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Colonizing the Realm of Words

Ebeling, Sascha:
Colonizing the realm of words : the transformation of Tamil literature in nineteenth-century South India / Sascha Ebeling. - Albany : State University of New York Press, 2010. - ca. 336 S. - (Suny series in Hindu studies)
Hochschulschrift. Teilw. zugl.: Köln, Univ., Diss., 2005 unter dem Titel: The transformation of Tamil literature during the nineteenth century (siehe DNB)
ISBN 978-1-4384-3199-4
DDC 894.81109004
-- Angekündigt für August 2010 --

A true tour de force, this book documents the transformation of one Indian literature, Tamil, under the impact of colonialism and Western modernity. While Tamil is a living language, it is also India’s second oldest classical language next to Sanskrit, and has a literary history that goes back over two thousand years. On the basis of extensive archival research, Sascha Ebeling tackles a host of issues pertinent to Tamil elite literary production and consumption during the nineteenth century. These include the functioning and decline of traditional systems in which poet-scholars were patronized by religious institutions, landowners, and local kings; the anatomy of changes in textual practices, genres, styles, poetics, themes, tastes, and audiences; and the role of literature in the politics of social reform, gender, and incipient nationalism. The work concludes with a discussion of the most striking literary development of the time—the emergence of the Tamil novel. [Verlagsinformation]

List of Figures and Tables
Preface and Acknowledgments
List of Abbreviations
Note on Transliteration, Pronunciation, and Translations of Tamil Primary Sources
1. Introduction
2. Colonizing the Realm of Words: Literature and Colonialism
3. Tamil Literature in Nineteenth-Century South India
4. How to Ignore a Century of Literary Production
5. A Century of Cultural Change
6. In Search of a Lost Literature: The Chapters of This Book
7. Mapping the Universe of the Pulavar: Ti. Mīnātcicuntaram Pillai (1815–1876) and the Field of Traditional Literary Practices
8. Pulavar Education and Pre-Modern Tamil Poetics
9. The Pulavars’ Genres: Pirapantam Works and Temple Myths (talapurānam)
10. Scholarship in the Name of the Lord: Monasteries as Patrons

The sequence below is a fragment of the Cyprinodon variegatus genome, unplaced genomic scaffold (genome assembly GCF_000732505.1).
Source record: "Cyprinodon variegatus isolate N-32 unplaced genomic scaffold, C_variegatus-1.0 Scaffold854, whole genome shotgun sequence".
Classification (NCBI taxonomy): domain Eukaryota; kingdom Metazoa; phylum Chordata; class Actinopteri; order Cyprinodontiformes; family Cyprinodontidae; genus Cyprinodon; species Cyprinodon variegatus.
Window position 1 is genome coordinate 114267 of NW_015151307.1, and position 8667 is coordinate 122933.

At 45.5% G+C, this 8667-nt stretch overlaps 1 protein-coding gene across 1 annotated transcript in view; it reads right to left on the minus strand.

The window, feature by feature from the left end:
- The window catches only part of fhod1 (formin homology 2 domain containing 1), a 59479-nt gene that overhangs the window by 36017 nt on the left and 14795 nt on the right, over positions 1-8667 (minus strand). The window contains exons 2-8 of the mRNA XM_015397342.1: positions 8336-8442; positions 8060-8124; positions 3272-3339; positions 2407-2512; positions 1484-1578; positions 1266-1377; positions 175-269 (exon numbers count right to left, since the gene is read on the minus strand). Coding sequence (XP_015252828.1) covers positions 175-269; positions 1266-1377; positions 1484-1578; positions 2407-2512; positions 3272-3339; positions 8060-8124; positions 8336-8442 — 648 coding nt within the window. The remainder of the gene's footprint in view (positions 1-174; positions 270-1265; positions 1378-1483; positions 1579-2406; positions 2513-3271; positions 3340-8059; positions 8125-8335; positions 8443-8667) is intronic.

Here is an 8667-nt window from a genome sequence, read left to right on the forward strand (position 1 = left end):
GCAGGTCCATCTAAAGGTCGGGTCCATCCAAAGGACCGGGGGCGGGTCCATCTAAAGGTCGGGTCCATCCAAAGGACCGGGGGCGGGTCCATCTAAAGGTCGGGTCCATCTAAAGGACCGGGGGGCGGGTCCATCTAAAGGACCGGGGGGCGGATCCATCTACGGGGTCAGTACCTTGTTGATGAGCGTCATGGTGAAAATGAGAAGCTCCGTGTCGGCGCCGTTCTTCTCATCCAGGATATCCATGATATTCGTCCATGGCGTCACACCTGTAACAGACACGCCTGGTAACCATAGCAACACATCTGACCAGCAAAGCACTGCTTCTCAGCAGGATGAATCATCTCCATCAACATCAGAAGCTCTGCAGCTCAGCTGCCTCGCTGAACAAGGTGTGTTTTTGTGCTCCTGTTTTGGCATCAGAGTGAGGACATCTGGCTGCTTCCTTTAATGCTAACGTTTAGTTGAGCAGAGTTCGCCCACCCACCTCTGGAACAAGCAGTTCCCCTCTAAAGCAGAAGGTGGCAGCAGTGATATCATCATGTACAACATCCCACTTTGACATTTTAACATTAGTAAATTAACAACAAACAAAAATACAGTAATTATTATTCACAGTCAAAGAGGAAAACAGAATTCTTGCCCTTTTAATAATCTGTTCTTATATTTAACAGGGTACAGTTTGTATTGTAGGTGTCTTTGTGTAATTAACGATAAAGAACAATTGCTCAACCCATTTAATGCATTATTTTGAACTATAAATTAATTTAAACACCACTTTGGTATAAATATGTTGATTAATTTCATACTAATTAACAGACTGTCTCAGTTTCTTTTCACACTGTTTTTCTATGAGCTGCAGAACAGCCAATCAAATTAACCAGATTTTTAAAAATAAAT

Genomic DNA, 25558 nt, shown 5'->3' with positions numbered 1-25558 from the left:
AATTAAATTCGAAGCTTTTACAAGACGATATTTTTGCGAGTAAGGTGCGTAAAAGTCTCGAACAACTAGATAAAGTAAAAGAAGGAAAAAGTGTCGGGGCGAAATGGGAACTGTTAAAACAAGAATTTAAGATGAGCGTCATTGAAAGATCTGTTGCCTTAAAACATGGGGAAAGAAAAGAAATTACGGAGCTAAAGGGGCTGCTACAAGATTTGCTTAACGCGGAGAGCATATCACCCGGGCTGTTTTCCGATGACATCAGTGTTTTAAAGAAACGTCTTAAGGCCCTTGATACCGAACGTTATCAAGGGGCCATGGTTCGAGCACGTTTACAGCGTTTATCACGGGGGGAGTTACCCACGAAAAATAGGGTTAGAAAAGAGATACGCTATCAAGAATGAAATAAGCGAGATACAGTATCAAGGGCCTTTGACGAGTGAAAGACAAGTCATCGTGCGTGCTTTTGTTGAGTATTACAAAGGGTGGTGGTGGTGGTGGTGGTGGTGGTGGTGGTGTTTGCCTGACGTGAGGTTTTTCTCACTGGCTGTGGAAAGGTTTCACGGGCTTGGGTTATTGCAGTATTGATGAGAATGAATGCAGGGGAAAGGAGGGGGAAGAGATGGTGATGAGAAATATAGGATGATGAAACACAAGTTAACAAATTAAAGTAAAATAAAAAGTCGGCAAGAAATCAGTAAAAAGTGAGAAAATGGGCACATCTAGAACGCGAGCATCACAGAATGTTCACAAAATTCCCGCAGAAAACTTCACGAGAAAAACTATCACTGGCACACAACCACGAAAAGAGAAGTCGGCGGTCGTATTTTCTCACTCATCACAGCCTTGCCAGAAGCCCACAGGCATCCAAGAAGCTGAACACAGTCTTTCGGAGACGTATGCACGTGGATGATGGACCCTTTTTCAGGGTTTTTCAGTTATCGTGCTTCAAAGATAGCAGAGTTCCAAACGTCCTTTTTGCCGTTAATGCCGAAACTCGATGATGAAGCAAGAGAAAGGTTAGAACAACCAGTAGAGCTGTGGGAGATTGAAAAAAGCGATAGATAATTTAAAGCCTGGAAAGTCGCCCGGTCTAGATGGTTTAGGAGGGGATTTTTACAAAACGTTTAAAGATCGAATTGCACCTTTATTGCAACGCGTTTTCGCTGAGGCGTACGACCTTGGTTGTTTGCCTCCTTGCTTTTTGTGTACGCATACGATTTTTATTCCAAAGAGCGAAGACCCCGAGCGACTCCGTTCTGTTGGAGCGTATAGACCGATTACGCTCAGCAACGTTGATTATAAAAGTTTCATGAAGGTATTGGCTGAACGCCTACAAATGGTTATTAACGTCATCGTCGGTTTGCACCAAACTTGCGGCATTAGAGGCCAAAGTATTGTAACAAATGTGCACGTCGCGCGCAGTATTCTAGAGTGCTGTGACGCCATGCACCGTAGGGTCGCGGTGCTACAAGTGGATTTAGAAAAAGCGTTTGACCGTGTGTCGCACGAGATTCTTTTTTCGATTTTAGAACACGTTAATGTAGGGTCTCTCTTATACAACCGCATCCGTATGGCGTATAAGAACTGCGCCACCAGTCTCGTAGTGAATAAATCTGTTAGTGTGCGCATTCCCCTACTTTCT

11. When One’s Fame Rises to the Heavens: The Pulavars’ Economy of Praise
12. “Addressing the Assembly of Poets” (avaiyatakkam)
13. The Public Premiere (arankērram)
14. Occasional Poems (tanippātal) and Epistolary Poems (cīttukkavi)
15. The Spoken and the Written Word: Composition, Performance, and Transmission
16. Of Gods and Kings: Themes and Contents of Pulavar Literature
17. The Uses of Akam Poetics in the Nineteenth Century: The Kulattūrkkōvai (1853)
18. Makāvittuvān Ti. Mīnātcicuntaram Pillai: A Poets’ Poet
19. Pulavars and Potentates: Structures of Literary Patronage at the Zamindars’ Courts and Beyond
20. Literature and Rituals of Courtly Representation
21. The System of Literary Patronage at the Zamindars’ Courts
22. A “Who Is Who” of Nineteenth-Century Royal Patrons and Their Poets
   - Thanjavur
   - Pudukkottai
   - Ramnad and Sivagangai
   - Smaller Zamindaris
23. Of Beauty and Benevolence: Themes of Courtly Literature
24. Kāmas's Arrows Whizzing Past the King: Royal Panegyrics and Eroticism in the Cētupati viralivitutūtu
25. The Pulavar in the Age of Mechanical Reproduction: Changes in Patronage
26. Toward the Modern Tamil Author: The Colonial Critique of the “Vernacular” and Māyūram Vētanāyakam Pillai (1826–1889) as an Agent of Change
27. Māyūram Vētanāyakam Pillai: A Biographical Reconstruction
28. Writing for “the moral improvement of the Natives of India”: The Nītinūl (1859)
29. Law, Women’s Education and Devotional Poetry: Vētanāyakam Pillai's Other Writings
30. The Emergence of the Tamil Novel
31. The History of Prathapa Mudaliar (1879): An “approximation to a novel”?
32. The History of Suguna Sundari (1887): A “longwinded moral tale, weary and unprofitable”?
33. The Fatal Rumor or The History of Kamalambal (1893–1895): “Vedanta through fiction”?
34. Further Comparisons
   - The Dating of the Cētupati viralivitutūtu Revisited
   - Chronological Table of the Earliest Tamil Novels Published Before 1900
   - Original Tamil Texts Quoted and Annotations

SASCHA EBELING is Assistant Professor of South Asian Languages and Civilizations at the University of Chicago. Faculty profile.

Quellen: State University of New York Press; Library of Congress; WorldCat; Amazon